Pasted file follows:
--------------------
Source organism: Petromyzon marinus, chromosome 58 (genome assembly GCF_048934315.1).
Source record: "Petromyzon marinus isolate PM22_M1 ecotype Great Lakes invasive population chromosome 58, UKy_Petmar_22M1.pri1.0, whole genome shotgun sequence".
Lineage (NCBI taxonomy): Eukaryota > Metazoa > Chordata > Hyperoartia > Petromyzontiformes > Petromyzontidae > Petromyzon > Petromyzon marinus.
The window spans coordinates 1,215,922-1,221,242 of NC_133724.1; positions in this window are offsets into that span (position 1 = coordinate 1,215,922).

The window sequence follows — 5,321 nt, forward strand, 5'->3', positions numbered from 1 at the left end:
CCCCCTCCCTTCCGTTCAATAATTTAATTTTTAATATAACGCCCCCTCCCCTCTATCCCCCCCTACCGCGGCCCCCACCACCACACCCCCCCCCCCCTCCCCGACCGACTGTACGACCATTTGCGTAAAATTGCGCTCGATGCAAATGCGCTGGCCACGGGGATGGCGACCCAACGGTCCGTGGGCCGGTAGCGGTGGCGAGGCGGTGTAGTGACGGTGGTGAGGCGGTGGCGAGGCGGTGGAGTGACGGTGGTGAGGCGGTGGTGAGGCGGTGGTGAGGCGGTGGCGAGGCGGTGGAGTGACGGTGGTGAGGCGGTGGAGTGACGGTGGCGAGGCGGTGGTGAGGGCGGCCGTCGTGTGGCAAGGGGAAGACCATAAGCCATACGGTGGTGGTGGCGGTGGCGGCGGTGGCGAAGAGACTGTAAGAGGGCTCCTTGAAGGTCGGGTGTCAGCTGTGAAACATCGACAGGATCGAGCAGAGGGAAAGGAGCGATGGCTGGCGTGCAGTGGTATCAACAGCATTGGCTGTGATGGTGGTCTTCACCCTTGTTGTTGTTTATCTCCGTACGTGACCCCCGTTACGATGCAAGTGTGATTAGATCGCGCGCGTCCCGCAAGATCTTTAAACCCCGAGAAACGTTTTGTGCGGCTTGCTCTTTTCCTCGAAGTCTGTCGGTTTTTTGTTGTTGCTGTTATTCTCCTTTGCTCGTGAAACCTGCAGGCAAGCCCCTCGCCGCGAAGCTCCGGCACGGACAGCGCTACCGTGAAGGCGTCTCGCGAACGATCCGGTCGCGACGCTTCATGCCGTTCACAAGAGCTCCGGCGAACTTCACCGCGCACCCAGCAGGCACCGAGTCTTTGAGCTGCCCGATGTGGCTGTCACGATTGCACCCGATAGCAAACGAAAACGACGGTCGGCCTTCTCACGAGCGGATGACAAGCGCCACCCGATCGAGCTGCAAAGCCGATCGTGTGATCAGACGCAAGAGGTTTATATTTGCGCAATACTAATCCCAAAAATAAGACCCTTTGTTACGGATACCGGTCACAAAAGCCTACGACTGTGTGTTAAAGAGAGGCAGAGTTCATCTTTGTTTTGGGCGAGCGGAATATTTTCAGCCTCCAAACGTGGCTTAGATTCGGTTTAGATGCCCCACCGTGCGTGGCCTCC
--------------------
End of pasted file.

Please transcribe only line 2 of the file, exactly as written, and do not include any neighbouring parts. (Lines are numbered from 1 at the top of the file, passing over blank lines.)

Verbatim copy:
Source record: "Petromyzon marinus isolate PM22_M1 ecotype Great Lakes invasive population chromosome 58, UKy_Petmar_22M1.pri1.0, whole genome shotgun sequence".